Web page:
Question: Can You Register Your Surname as a Trade Mark?Answer:
In some circumstances. Many businesses have a name that contains the founder’s surname. These are often highly effective. Some common surnames that are used as recognisable trade marks include Smith’s chips, McDonald’s, Ford and Levi’s. These popular surnames have become trade marks for the goods they represent.
The General Rule
Trade marks must be capable of distinguishing which business supplies the goods or services. Therefore, when you try to register a trade mark that contains a common surname, another person may object to this on grounds that the trade mark is not distinctive.
The definitive rule is whether the surname appears more than 750 times on the Australian Electoral Roll. If so, the name is not unique in itself. However, a trade mark will not be rejected solely on the basis that it contains or comprises of a surname which appears an arbitrary number of times in the Australian population.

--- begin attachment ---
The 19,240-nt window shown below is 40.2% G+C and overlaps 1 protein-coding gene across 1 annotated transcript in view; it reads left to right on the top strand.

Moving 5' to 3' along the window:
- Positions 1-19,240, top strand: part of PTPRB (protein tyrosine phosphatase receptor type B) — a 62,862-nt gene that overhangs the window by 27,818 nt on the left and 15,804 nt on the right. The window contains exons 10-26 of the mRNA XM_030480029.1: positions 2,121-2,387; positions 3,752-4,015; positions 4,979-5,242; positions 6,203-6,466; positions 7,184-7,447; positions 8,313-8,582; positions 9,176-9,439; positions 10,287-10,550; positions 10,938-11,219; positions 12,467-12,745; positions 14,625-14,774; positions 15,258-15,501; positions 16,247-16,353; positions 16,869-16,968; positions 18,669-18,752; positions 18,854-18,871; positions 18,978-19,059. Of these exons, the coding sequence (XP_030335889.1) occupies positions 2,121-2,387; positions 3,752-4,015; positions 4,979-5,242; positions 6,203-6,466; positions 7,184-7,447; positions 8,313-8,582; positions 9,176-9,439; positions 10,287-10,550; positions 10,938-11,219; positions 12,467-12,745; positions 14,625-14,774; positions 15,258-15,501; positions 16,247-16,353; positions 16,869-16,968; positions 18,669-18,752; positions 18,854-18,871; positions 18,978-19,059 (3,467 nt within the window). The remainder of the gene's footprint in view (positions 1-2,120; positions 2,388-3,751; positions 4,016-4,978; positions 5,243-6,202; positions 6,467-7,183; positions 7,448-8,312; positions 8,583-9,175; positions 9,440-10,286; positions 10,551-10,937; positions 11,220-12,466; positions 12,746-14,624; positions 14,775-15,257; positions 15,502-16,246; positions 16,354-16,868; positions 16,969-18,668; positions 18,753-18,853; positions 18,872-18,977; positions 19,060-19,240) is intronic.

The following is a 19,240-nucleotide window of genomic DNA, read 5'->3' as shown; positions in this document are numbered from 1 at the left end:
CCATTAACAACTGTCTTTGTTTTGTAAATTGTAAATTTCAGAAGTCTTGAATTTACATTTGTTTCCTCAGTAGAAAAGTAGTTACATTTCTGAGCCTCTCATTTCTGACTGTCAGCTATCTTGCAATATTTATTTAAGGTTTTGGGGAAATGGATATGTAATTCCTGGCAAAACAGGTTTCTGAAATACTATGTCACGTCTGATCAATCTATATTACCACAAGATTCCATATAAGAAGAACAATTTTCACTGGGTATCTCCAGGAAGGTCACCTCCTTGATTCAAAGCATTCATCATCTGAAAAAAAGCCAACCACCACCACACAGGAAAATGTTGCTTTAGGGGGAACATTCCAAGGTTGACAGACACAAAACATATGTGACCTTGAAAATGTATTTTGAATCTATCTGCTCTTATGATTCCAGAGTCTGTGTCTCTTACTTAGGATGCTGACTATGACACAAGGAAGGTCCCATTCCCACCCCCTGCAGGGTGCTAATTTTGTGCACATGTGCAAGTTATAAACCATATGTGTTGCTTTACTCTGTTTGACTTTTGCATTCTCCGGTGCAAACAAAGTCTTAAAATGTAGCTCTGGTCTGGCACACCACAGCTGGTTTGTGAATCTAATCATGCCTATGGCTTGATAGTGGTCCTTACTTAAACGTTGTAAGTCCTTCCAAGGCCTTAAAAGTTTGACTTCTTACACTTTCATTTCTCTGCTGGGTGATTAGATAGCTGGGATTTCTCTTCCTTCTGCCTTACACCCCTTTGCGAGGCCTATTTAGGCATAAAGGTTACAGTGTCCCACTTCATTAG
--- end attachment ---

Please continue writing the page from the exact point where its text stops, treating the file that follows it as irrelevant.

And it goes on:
Extensive Market History
Surnames such as McDonald’s appear on the electoral role 20,000 times and Ford 9,900 times. In these cases, the trade marks have been used so often that they have become distinctive.
To determine if this is the case you can ask yourself:
- is the sign accepted by a majority of persons in the relevant field as a trade mark;
- if applied to everyday consumer goods/services, has the trade mark become almost a ‘household sign’;
- has the primary meaning of the sign come to denote your goods or services; and
- is the overall impression given by the trade mark strong enough to distinguish your business?
Registration of a Surname as a Logo
If your name does not have an extensive market history, you can also register your trade mark as a logo. In this case, you would not register the surname by itself, but rather the image of it styled into a logo.